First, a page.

Monday, 7 May 2012

There's no Place Like Home.....or is there?

Wednesday next week marks the start of my 7th week here in Canada, and despite a couple of wobbles over the past few weeks, since our things arrived from the UK,
Lake Chaparral is starting to feel a bit more like home! The only drawback is still not finding work. I've applied for an endless list of jobs and have felt reassured by everybody here telling me there is ample employment with companies crying out for staff, and yet I've only had a response from just two of those I've gone for. Thankfully, one of these was an invitation to an interview which I'm pleased to say went exceptionally well and resulted in me having a provisional offer of employment pending a medical examination. I'm hoping by the end of this week, I will have a more concrete job offer and can finally look forward to actually working again and putting something back into the country I have chosen to live in.

I suppose there are pros and cons to not working. Having so much time on my hands has meant too much thinking time, and on some occasions this has led to me missing the familiarity of the UK - the ability to just disappear up the moors when I want to for a run or a walk with Wilson, to visit friends and family when I want to, or to potter around in the garden and do house things. Even now, there are a some people that I miss immensely but thankfully, regular emails and the odd old fashioned hand written letter means that I haven't lost touch with them completely!

On the positive side, I do have lots of time for running and with targeting the Calgary Marathon at the end of May, I've had to get out and do the miles if I want to have a half decent run. With things being up in the air at the beginning of the year, I only made the decision to run the marathon when I flew out here at the beginning of April, giving me just 8 weeks to train which isn't ideal in all honesty. Whilst I had been running regularly when back in the UK, I didn't have a structure and there certainly hadn't been any speed work. Since arriving in Calgary however, although I still aren't following a schedule, I have managed to do a few speed sessions in addition to some longer runs of around 20 miles to help prepare for the onslaught of a marathon.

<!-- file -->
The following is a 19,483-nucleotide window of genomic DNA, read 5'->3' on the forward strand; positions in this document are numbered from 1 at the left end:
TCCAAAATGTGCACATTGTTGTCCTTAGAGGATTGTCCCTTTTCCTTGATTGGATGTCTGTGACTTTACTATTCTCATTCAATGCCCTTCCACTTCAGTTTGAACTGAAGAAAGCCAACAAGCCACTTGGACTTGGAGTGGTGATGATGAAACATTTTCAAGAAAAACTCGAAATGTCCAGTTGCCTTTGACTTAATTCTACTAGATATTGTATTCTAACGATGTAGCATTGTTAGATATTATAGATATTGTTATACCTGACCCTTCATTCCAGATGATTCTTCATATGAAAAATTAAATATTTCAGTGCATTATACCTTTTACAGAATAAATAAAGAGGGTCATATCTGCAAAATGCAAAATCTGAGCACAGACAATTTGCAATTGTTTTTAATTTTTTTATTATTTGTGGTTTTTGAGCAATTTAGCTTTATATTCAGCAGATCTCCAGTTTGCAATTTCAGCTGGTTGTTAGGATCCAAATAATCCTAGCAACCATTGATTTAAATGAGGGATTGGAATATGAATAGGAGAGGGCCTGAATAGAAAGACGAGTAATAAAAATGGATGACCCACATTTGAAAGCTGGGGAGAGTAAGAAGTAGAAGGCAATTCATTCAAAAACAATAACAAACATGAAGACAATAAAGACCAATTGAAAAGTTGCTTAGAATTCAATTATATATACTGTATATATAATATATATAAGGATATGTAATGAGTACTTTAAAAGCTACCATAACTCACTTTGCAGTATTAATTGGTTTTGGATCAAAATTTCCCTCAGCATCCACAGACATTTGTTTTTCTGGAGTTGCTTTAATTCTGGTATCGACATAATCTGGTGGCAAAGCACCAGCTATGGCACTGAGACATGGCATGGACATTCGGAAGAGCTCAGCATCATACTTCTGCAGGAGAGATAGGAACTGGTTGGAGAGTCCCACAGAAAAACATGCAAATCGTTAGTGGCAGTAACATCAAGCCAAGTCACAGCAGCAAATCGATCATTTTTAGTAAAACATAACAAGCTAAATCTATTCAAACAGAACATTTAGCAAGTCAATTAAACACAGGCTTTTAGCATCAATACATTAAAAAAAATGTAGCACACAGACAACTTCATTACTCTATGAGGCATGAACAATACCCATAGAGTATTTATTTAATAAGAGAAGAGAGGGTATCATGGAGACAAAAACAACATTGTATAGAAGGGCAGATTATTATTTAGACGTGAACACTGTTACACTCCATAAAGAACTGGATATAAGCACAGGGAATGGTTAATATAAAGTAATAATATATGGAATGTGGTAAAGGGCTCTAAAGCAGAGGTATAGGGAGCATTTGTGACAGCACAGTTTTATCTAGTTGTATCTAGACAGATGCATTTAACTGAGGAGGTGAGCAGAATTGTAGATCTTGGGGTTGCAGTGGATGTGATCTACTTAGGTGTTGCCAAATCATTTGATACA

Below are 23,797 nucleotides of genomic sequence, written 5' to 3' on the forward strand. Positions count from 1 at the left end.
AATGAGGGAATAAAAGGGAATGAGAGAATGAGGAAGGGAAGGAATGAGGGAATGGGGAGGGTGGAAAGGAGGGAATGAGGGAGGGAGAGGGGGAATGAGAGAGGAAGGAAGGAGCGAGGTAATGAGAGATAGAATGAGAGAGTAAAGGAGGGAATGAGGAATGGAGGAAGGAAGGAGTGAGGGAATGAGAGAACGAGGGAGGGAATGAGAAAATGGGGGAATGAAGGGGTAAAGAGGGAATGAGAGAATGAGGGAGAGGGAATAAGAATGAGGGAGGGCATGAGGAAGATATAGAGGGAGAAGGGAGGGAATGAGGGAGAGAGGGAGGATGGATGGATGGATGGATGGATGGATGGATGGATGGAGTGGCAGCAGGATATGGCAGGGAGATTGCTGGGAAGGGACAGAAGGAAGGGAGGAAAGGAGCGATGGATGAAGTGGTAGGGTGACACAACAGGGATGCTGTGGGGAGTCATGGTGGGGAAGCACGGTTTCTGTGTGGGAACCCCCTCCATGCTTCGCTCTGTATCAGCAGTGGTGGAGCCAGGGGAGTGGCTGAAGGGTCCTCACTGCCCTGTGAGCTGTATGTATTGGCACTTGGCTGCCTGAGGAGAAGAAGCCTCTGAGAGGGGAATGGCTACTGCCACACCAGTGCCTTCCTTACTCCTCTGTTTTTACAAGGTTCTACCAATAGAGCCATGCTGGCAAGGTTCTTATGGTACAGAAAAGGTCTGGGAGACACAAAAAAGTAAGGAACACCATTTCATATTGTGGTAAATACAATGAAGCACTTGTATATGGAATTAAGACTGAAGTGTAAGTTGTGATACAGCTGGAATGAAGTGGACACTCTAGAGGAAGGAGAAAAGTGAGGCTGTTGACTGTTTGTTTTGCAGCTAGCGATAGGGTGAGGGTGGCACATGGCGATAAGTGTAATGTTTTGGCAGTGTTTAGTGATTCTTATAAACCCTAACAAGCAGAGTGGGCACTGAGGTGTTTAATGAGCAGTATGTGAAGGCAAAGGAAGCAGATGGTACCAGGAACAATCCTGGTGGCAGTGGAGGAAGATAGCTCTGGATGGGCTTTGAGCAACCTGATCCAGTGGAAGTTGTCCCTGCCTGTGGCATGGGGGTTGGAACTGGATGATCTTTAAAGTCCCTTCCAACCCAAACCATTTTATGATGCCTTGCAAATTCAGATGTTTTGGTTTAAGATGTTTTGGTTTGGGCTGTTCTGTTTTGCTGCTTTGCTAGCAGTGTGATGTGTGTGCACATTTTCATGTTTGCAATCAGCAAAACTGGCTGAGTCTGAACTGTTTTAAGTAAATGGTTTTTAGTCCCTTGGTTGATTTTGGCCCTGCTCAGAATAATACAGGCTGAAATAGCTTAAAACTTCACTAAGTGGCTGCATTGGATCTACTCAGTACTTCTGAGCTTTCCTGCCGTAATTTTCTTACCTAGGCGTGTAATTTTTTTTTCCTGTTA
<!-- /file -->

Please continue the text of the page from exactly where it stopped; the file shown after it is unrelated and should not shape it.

Another problem since heading over the pond is that my training pace has slowed. At first I was a little concerned as although I'm not at my peak, I had been feeling pretty fit back in the UK. However, having spoken to a few local sporty people since, it seems that my body is still adjusting to the difference in altitude and the dry air. Whilst not high enough to make a significant difference to my overall fitness, at 3,500 feet, Calgary is considerably higher than Stoke and my body is taking its time getting used to it. Add to this the very dry dusty air and low humidity of the City, it's small wonder that I've been struggling with my breathing when trying to run the same steady paced runs I was doing back in the UK. As time has gone on though, although I'm not running much quicker, my breathing does feel better so I guess I am getting used to things and with another 3 weeks until the marathon, maybe by then I'll be ok.

In terms of training routes, I've found the lovely Fish Creek Provincial Park which is just a 10-15 minute run from home. Fish Creek covers X area of Calgary, and has bike tracks and trails going in all directions alongside the Bow River and Fish Creek. With no access to a car during the week, my choice of run is quite limited, so I find myself doing a hell of a lot of training runs around there, and whilst the steep hill back to Chaparral is a bit of chore every day, you can't really get too bored running around Fish Creek - plus it will help if I enter a race with an uphill finish!